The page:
In the 18th century Halifax was an important centre of the wool trade. Piece Hall was built in the 1770s and provided rooms for 315 merchants. It is now the only surviving manufacturers' hall in Britain. In the 18th century production of woollen goods in the Halifax area was based on the domestic system. Power loom weaving was introduced in Halifax in the 1820s. As steam power became more efficient, Halifax and other Yorkshire towns, had a considerable locational advantage over other manufacturing areas.
The nearer we came to Halifax, we found the houses thicker, and the villages greater. The sides of hills, which were very steep, were spread with houses; for the land being divided into small enclosures, that is to say, from two acres to six or seven acres each, seldom more; every three or four pieces of land had a house belonging to it.
Their business is the clothing trade. Each clothier must keep a horse, perhaps two, to fetch and carry for the use of his manufacture, to fetch home his wool and his provisions from the market, to carry his yarn to the spinners, his manufacture to the fulling mill, and, when finished, to the market to be sold.
Among the manufacturers' houses are likewise scattered an infinite number of cottages or small dwellings, in which dwell the workmen which are employed, the women and children of whom, are always busy carding, spinning, etc. so that no hands being unemployed all can gain their bread, even from the youngest to the ancient; anyone above four years old works.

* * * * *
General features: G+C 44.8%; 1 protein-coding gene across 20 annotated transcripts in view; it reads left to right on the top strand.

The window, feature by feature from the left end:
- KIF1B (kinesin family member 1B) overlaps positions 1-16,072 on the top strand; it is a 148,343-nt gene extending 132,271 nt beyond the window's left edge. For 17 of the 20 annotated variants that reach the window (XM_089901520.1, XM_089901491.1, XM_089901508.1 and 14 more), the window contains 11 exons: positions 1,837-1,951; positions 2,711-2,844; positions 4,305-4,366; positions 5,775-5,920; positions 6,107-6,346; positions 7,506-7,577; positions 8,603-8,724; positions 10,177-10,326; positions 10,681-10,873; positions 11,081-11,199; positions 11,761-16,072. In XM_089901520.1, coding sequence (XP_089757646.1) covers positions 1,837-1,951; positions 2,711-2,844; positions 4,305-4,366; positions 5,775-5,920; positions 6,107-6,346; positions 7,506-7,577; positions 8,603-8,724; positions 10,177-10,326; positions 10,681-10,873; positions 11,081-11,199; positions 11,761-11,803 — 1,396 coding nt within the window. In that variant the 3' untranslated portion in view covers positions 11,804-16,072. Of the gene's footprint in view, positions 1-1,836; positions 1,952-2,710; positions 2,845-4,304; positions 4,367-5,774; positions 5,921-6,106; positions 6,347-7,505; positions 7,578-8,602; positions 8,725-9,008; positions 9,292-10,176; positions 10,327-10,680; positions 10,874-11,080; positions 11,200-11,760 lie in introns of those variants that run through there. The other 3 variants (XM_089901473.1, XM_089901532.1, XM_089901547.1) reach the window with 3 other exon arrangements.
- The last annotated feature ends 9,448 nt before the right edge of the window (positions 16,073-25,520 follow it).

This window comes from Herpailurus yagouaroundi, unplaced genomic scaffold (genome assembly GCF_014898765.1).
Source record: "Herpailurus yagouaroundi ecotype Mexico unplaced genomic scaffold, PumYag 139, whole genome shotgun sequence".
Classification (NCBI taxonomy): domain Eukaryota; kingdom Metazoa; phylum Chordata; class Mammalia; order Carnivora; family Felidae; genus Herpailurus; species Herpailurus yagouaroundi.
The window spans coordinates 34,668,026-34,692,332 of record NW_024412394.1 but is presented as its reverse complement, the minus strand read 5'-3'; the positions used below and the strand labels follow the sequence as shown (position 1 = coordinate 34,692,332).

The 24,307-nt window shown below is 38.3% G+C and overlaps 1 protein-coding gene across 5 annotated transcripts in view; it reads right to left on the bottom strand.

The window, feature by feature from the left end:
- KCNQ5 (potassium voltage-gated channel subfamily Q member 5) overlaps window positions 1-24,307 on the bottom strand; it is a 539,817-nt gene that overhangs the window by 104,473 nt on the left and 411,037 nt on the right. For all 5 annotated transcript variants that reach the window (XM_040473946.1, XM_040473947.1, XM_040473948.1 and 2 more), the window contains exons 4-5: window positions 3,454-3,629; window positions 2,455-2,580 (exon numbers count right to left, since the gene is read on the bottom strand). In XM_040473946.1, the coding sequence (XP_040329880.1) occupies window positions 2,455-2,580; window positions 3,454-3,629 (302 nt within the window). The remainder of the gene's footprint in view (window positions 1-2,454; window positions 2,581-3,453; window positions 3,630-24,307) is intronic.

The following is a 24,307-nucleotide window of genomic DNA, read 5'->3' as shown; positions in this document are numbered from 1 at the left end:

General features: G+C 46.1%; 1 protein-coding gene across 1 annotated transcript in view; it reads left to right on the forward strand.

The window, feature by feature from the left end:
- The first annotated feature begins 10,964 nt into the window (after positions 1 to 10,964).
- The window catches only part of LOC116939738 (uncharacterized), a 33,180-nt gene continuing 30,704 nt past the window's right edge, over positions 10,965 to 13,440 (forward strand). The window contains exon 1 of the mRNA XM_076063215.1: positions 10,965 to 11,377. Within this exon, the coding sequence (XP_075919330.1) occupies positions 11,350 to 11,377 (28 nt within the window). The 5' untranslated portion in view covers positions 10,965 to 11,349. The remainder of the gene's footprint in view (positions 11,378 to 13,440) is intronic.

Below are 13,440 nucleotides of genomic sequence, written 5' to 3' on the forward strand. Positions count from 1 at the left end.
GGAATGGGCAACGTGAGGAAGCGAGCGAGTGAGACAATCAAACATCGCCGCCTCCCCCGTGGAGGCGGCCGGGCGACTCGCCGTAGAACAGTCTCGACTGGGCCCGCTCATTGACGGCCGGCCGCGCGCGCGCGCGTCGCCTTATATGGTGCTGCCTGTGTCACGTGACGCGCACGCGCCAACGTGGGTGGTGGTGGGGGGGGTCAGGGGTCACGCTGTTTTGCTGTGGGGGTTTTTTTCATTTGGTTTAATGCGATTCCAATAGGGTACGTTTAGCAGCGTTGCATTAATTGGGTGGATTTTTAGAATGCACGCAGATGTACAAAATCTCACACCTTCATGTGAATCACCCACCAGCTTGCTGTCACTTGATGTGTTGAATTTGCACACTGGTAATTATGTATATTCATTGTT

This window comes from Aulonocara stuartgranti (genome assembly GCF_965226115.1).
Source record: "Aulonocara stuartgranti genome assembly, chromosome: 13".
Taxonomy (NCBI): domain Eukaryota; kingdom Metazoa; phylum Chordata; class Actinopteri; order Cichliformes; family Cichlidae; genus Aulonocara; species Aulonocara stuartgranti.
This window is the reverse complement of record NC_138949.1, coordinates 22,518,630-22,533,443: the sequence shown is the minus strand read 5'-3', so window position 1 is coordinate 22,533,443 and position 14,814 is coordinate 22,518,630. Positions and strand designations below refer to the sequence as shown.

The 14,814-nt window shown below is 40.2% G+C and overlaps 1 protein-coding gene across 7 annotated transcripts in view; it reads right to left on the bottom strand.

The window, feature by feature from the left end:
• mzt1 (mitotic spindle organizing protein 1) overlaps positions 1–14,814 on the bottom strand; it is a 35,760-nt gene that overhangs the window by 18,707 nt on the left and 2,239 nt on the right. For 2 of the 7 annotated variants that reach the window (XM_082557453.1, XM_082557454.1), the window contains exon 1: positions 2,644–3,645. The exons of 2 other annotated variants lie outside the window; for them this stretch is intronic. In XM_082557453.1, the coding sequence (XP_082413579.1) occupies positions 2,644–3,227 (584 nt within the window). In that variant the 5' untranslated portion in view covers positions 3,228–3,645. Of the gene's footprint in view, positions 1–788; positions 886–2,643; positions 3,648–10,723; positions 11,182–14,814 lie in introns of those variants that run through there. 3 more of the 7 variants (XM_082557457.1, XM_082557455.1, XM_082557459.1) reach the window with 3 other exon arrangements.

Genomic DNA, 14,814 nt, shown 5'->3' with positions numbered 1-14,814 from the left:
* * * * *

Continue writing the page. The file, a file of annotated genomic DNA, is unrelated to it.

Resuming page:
Having passed the Caldar at Sorby Bridge, I know began to approach the town of Halifax. There are in it twelve or thirteen chapels, besides about sixteen meeting-houses, which they also call chapels. A clergyman in the town told me, they reckoned they had a hundred thousand communicants in the parish, besides children. They say the number of people in Halifax has increased one fourth, at least, within the last forty years.
The streets of Halifax are disgracefully neglected. This applies especially to the courts and cul-de-sacs inhabited by the very poor - including of course the Irish. I inspected several very closely and found them reeking with stench and the worst sort of abomination. The ash-pits were disgustingly choked, ordure and filthy stagnant slops lay freely and deeply scattered around, often at the very thresholds of swarming dwellings; and among all this muck, uncared for children sprawled by the score, and idle slatternly women lounged by the half dozen.
I talked to several in their cellars. One old woman who had been more than thirty years in England, talked dolefully of the decline of the hawking trade. She had frequently in her youth, she said, made 20s out of one house. But the poor people now seldom earned more than a shilling at the very most for a hard day's work.
Two strapping fellows sat smoking by the smouldering fire. The beds were greasy mattresses, partially covered with foul rags, and rolled up in corners. In another cellar which was almost totally dark, for which its occupant paid 9d per week, a grey-haired negro - an old man-of-war's man - had lived for seventeen years. He seldom or never stirred out - vegetating there in a world of dirt and darkness.